From Bernd, now 73 and Ingo we heard many stories about living in west Berlin during the 60’s through 1989 before the wall fell. It was a very interesting if not somewhat depressing time, however not as depressing as that of the East Germans who had nowhere to go. Bernd was working in Stuggart the night the Wall fell, and said he just sat there and cried. Petra with her first husband who lived in the US at the time immediately began making plans to come back home.

Ingo’s favorite story was when he travelled to West Berlin to visit in the GDR the sister of a friend. Out on a date they went to a local café in the GDR, where the waiter came up to him and shook his hand and said “Welcome Ingo”. Since Ingo did not know the waiter at all before that moment, he realized that the waiter was sending him a message that he was aware of his movements in the GDR. Ingo said he became aware through a recent documentary that u to 1 ½ million secret service agents worked in the GDR around Berlin establishing patterns and movements of people.
A great day in the Neighborhood

Later in the day we went for a nice lunch to a favorite biker café (Slipper Brucke) near Potsdam, then Sandra and I headed into Potsdam to see the Sansoucci Palace and area. It of course is a World Heritage Site.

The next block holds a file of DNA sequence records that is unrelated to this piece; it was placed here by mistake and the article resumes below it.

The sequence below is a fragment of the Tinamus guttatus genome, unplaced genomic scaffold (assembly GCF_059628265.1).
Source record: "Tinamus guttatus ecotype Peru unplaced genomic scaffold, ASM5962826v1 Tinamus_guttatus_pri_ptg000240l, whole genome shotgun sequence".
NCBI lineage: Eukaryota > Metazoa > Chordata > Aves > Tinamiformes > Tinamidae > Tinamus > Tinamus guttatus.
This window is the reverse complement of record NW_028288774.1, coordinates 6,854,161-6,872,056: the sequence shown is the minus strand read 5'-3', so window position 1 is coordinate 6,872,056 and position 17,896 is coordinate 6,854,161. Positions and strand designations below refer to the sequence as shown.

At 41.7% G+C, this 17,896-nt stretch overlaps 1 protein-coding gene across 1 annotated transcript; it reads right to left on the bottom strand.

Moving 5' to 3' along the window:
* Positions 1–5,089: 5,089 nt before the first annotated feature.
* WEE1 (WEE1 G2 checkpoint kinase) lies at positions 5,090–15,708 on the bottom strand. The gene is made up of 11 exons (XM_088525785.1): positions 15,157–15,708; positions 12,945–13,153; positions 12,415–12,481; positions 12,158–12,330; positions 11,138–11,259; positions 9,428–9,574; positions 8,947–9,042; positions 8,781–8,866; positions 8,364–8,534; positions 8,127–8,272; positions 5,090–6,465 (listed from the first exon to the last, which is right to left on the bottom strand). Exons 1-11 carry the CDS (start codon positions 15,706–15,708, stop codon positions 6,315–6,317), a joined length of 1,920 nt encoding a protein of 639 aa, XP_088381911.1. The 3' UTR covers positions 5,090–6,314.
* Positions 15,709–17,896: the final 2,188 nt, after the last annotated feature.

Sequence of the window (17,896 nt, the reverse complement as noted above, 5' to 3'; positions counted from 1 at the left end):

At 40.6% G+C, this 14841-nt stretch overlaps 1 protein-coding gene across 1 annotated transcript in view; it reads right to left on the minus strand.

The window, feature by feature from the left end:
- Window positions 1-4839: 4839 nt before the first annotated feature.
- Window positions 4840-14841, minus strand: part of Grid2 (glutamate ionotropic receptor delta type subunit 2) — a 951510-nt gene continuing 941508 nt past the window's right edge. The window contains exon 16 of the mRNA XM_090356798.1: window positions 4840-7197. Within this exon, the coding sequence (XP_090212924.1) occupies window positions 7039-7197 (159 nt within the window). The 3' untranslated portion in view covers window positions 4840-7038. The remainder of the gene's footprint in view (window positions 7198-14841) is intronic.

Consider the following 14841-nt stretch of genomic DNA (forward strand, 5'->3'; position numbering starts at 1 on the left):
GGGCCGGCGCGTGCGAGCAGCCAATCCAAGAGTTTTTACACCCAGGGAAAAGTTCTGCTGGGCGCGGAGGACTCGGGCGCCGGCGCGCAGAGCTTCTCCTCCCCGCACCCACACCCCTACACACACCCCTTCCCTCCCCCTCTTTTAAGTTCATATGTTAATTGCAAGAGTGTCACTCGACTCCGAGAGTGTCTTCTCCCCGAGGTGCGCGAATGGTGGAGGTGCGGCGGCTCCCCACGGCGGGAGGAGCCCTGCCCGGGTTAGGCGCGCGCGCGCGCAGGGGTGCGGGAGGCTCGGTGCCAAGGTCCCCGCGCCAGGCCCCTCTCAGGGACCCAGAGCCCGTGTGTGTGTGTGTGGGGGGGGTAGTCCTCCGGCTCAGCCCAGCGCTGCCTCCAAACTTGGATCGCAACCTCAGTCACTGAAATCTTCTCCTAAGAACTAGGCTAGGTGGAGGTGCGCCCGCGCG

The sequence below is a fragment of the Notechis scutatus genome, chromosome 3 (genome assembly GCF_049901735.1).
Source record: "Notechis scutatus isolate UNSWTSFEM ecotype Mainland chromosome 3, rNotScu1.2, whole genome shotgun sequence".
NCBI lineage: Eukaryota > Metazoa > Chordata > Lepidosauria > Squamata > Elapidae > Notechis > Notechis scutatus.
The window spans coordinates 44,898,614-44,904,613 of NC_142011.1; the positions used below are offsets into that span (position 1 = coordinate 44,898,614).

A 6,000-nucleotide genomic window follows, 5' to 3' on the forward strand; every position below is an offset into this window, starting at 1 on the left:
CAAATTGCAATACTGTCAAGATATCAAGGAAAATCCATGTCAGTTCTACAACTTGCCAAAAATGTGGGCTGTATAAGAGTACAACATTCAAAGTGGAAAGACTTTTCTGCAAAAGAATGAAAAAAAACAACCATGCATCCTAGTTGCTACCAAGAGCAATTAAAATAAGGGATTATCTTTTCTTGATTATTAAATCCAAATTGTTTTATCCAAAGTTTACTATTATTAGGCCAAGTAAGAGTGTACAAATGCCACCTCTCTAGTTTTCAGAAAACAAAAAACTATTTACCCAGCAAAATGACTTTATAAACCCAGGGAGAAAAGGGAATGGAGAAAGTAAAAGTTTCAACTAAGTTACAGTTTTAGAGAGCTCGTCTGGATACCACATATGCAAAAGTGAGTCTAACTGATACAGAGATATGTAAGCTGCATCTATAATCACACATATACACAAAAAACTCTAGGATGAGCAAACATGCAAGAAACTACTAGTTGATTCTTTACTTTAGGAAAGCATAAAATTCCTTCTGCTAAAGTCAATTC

Wannsee and the Berlin Wall Part 1

4 Amigos At Wannsee
Late Saturday we are chased down by our friends Ingo and Patricia (whom we met in Sicily in 2014) to confirm our plans for Sunday. They've driven 6 hrs from Darmstadt to see us! 

Scenery is Great!
At their suggestion we then head out to Wannsee to catch the Heritage boat tour near Potsdam.  The Sunday we were there was beautiful sailing weather with lots of boats out.

In this Laser one design series race the lead boat is
helmed by a lady. Could be our daughter!
Wannsee played a significant role in the 3rd Reich planning sessions as it was just outside Berlin, and later, it was part of the Berlin Wall barrier. Sansoucci palace is located here, the home of Fredrick the Great, the last of Germany's kings. It's rumored Brad Pitt own a home on the waterfront.This boat tour is exceptional value and lots of easy going fun, and a lot easier on the feet than the day before. 

Bridge of Spies
From the water
One of the main attractions is the Glienicke bridge, or commonly known as “The Bridge of Spies”. A place where East and West exchanged spies during the Cold war. We’d highly recommend this sight and bring lots of sunscreen!
Ingo and Patricia with
Breshnev and Communist puppet leader
After a nice lunch in the Tiergarten in Berlin with Ingo and Patricia we all head to the Berlin Wall’s east side gallery with its many graffiti painted sections of the Wall.

Us with them, we don't them at all!

Plaques to those who died trying to escape

Lastly we head to the Treptower Park that hosts a Memorial for the Soviet Solders who were part of the Allied Invasion. It was a very large monument supplied by the Soviets of course as propaganda.
Soviet Memorial at Treptower Park

Monday, September 19, 2016


Berliner Dom
 We begin our 2 ½ hr drive east to Berlin. Unfortunately it becomes 4 hrs. with traffic accidents and tie-ups on the Autobahn.  One you can’t lane split so the trip takes longer, and traffic inside Berlin on a Friday afternoon at 3:30 pm. At 31C is nuts!